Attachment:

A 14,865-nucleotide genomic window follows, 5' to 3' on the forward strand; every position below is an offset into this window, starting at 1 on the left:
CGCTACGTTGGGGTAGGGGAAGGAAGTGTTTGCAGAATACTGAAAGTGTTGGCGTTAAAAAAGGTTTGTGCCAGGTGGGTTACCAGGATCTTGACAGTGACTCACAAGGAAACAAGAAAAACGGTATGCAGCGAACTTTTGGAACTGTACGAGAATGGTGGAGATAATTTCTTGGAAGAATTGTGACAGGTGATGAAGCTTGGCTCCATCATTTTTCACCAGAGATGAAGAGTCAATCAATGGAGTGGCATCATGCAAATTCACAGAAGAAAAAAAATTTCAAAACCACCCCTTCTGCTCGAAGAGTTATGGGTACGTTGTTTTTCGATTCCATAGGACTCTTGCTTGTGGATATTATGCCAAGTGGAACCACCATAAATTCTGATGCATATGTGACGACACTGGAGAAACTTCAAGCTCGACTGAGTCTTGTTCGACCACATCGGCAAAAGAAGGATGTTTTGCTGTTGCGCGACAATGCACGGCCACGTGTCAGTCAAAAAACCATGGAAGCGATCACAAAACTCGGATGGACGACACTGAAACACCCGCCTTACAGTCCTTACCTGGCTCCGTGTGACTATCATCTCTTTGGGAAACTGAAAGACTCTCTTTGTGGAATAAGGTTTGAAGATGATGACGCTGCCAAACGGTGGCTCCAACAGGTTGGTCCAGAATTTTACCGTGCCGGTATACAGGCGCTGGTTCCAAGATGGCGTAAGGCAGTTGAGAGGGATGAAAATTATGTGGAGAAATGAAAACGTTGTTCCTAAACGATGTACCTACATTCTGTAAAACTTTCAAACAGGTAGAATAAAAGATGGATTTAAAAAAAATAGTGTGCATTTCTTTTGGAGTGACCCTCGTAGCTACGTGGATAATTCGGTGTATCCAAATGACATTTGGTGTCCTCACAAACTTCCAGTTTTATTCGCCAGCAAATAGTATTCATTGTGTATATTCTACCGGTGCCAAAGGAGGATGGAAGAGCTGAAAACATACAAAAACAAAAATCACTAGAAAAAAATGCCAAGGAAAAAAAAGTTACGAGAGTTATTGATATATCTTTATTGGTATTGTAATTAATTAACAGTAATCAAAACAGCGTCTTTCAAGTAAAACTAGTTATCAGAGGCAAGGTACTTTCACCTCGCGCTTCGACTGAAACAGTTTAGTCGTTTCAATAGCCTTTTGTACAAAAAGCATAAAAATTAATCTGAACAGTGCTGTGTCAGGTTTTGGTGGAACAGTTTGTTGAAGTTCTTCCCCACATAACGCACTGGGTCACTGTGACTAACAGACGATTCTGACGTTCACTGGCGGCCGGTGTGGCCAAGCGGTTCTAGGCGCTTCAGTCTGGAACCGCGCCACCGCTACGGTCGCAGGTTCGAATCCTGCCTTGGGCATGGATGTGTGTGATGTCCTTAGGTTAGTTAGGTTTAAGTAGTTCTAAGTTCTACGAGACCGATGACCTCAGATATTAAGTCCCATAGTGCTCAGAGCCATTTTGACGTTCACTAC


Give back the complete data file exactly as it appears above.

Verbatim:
A 14,865-nucleotide genomic window follows, 5' to 3' on the forward strand; every position below is an offset into this window, starting at 1 on the left:
CGCTACGTTGGGGTAGGGGAAGGAAGTGTTTGCAGAATACTGAAAGTGTTGGCGTTAAAAAAGGTTTGTGCCAGGTGGGTTACCAGGATCTTGACAGTGACTCACAAGGAAACAAGAAAAACGGTATGCAGCGAACTTTTGGAACTGTACGAGAATGGTGGAGATAATTTCTTGGAAGAATTGTGACAGGTGATGAAGCTTGGCTCCATCATTTTTCACCAGAGATGAAGAGTCAATCAATGGAGTGGCATCATGCAAATTCACAGAAGAAAAAAAATTTCAAAACCACCCCTTCTGCTCGAAGAGTTATGGGTACGTTGTTTTTCGATTCCATAGGACTCTTGCTTGTGGATATTATGCCAAGTGGAACCACCATAAATTCTGATGCATATGTGACGACACTGGAGAAACTTCAAGCTCGACTGAGTCTTGTTCGACCACATCGGCAAAAGAAGGATGTTTTGCTGTTGCGCGACAATGCACGGCCACGTGTCAGTCAAAAAACCATGGAAGCGATCACAAAACTCGGATGGACGACACTGAAACACCCGCCTTACAGTCCTTACCTGGCTCCGTGTGACTATCATCTCTTTGGGAAACTGAAAGACTCTCTTTGTGGAATAAGGTTTGAAGATGATGACGCTGCCAAACGGTGGCTCCAACAGGTTGGTCCAGAATTTTACCGTGCCGGTATACAGGCGCTGGTTCCAAGATGGCGTAAGGCAGTTGAGAGGGATGAAAATTATGTGGAGAAATGAAAACGTTGTTCCTAAACGATGTACCTACATTCTGTAAAACTTTCAAACAGGTAGAATAAAAGATGGATTTAAAAAAAATAGTGTGCATTTCTTTTGGAGTGACCCTCGTAGCTACGTGGATAATTCGGTGTATCCAAATGACATTTGGTGTCCTCACAAACTTCCAGTTTTATTCGCCAGCAAATAGTATTCATTGTGTATATTCTACCGGTGCCAAAGGAGGATGGAAGAGCTGAAAACATACAAAAACAAAAATCACTAGAAAAAAATGCCAAGGAAAAAAAAGTTACGAGAGTTATTGATATATCTTTATTGGTATTGTAATTAATTAACAGTAATCAAAACAGCGTCTTTCAAGTAAAACTAGTTATCAGAGGCAAGGTACTTTCACCTCGCGCTTCGACTGAAACAGTTTAGTCGTTTCAATAGCCTTTTGTACAAAAAGCATAAAAATTAATCTGAACAGTGCTGTGTCAGGTTTTGGTGGAACAGTTTGTTGAAGTTCTTCCCCACATAACGCACTGGGTCACTGTGACTAACAGACGATTCTGACGTTCACTGGCGGCCGGTGTGGCCAAGCGGTTCTAGGCGCTTCAGTCTGGAACCGCGCCACCGCTACGGTCGCAGGTTCGAATCCTGCCTTGGGCATGGATGTGTGTGATGTCCTTAGGTTAGTTAGGTTTAAGTAGTTCTAAGTTCTACGAGACCGATGACCTCAGATATTAAGTCCCATAGTGCTCAGAGCCATTTTGACGTTCACTAC